Freshwater aquaculture is a source of healthful protein and also provides significant environmental services (contributing to biodiversity, nutrient retention, water management, and carbon sequestration among others). Yet in Europe annual production has increased by less than 1% over the last decade. What prevents the sector from growing faster?

There are various reasons, that have been revealed by numerous studies, including the massive import (partly due to the lack of a “level playing field”) and the sometimes too strict regulations. However, in my opinion one reason is the inefficient and slow transfer of knowledge and technology from research to the industry. I hope that organisations like European Aquaculture Technology and Innovation Platform (EATiP) will contribute to the exploration and application of available and new research results for the benefit of European aquaculture growth.

The influence of climate change on wild fish distribution and abundance is expected to increase in the future. What are the conceivable impacts on freshwater farmed fish and what consequences is it likely to have for the sector as a whole? Are there ways in which these effects can be mitigated?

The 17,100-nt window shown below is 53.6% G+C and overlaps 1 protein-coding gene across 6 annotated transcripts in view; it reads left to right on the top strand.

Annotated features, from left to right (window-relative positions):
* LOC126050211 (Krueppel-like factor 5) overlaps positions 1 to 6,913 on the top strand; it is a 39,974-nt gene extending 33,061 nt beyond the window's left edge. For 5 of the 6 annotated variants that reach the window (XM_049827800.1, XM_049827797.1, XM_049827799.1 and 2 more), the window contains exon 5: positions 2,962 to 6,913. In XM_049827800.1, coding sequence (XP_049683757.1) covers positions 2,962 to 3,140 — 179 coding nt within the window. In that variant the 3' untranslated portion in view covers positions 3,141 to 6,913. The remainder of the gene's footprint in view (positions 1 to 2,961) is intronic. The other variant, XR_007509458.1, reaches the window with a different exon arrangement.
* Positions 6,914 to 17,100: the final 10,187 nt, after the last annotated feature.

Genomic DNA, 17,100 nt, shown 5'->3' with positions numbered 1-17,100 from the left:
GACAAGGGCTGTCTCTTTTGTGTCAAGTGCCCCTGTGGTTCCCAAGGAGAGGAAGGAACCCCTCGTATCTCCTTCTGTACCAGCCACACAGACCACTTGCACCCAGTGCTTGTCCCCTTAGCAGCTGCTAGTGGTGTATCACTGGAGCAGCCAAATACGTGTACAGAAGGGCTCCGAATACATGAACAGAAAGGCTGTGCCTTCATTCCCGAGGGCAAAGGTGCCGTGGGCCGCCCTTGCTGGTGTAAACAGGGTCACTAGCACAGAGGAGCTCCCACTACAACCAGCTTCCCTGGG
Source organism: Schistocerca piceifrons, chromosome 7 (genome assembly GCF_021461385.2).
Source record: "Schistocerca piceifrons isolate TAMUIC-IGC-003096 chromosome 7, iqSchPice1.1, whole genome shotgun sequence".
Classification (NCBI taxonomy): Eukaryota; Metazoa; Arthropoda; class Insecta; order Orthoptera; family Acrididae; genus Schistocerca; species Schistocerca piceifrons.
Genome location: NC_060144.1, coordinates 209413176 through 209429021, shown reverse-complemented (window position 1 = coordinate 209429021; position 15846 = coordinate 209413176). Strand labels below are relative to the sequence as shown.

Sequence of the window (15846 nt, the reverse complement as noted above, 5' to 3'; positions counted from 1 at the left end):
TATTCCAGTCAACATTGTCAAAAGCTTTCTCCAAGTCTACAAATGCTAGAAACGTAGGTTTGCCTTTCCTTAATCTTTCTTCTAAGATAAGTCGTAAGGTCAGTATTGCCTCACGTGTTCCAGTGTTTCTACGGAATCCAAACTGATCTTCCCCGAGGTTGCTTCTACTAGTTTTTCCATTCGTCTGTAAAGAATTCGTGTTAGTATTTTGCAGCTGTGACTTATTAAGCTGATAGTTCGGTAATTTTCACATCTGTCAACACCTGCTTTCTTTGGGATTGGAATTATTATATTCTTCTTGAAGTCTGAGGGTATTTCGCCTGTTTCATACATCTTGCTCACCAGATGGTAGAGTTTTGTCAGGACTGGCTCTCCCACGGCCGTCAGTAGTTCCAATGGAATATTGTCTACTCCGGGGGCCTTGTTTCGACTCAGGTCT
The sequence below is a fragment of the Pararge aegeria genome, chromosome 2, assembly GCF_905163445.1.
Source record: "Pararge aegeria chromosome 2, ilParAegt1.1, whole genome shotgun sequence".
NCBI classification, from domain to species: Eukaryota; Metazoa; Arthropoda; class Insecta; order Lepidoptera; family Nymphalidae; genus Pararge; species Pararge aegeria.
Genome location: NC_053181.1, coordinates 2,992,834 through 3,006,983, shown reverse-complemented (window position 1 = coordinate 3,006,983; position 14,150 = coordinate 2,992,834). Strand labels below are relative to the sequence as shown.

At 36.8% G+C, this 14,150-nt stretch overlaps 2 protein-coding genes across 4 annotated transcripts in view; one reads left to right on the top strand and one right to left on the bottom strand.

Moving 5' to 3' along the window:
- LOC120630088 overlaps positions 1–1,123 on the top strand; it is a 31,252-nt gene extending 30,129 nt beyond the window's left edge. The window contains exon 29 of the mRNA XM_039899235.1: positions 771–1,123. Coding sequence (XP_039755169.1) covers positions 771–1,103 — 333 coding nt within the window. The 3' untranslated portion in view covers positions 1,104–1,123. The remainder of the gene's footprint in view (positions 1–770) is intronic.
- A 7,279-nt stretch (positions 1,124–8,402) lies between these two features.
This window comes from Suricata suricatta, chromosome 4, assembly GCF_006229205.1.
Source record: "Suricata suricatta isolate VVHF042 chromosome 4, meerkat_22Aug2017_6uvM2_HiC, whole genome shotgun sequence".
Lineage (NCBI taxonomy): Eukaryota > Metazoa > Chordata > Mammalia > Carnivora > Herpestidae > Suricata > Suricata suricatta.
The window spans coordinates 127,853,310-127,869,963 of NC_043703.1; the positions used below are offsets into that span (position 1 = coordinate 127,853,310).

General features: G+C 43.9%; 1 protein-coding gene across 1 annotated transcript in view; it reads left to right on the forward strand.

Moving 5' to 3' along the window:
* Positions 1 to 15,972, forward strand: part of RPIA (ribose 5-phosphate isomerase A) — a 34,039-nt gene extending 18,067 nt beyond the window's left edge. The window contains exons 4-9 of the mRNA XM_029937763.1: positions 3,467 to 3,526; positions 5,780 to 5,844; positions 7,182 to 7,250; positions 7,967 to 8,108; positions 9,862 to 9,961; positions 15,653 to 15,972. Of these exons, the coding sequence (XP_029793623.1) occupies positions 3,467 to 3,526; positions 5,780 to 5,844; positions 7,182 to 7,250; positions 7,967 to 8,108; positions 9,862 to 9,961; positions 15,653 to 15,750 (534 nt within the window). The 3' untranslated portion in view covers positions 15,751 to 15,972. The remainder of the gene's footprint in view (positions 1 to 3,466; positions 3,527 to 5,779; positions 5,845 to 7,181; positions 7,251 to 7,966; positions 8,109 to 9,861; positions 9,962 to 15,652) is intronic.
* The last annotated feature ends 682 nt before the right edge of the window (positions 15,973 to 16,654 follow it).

The change in wild fish distribution and abundance may not influence significantly freshwater pond aquaculture in well managed fishponds, however, climate change has obvious effects on pond fish culture, both positive (e.g. increasing biomass production) and negative (e.g. diseases, drought, extreme weather events). HAKI was a member of the EU Climefish project and responsible for the elaboration of a case study on the effect of climate change on pond fish culture. The Decision Support Framework as a major deliverable of the project will assist farmers to adapt to the changes and mitigate the effect of climate change. Hungarian farmers are open to apply this tool.

As countries gradually lift restrictions imposed to contain the spread of the coronavirus, the impacts of the lockdown are becoming more apparent. How has the pandemic affected the production and consumption of freshwater fish in Hungary? Has the situation resulted in any positive outcomes, for example, increased sales to local consumers?

According to preliminary estimations, the annual loss due to coronavirus pandemic is about 30-40% in the intensive aquaculture sector and 10-20% in the fishpond sector. The intensive farms mainly supply their products to the “Horeca” sector, which has virtually collapsed, while pond fish farms could release a part of their carp stock into angling waters based on an agreement reached with the national anglers’ association. The situation gives a momentum to the exploration of the potential in the local sales to proximity markets and the use of mobile fish vans. New research and innovation tasks have also been outlined to become more resilient against such crises in the future.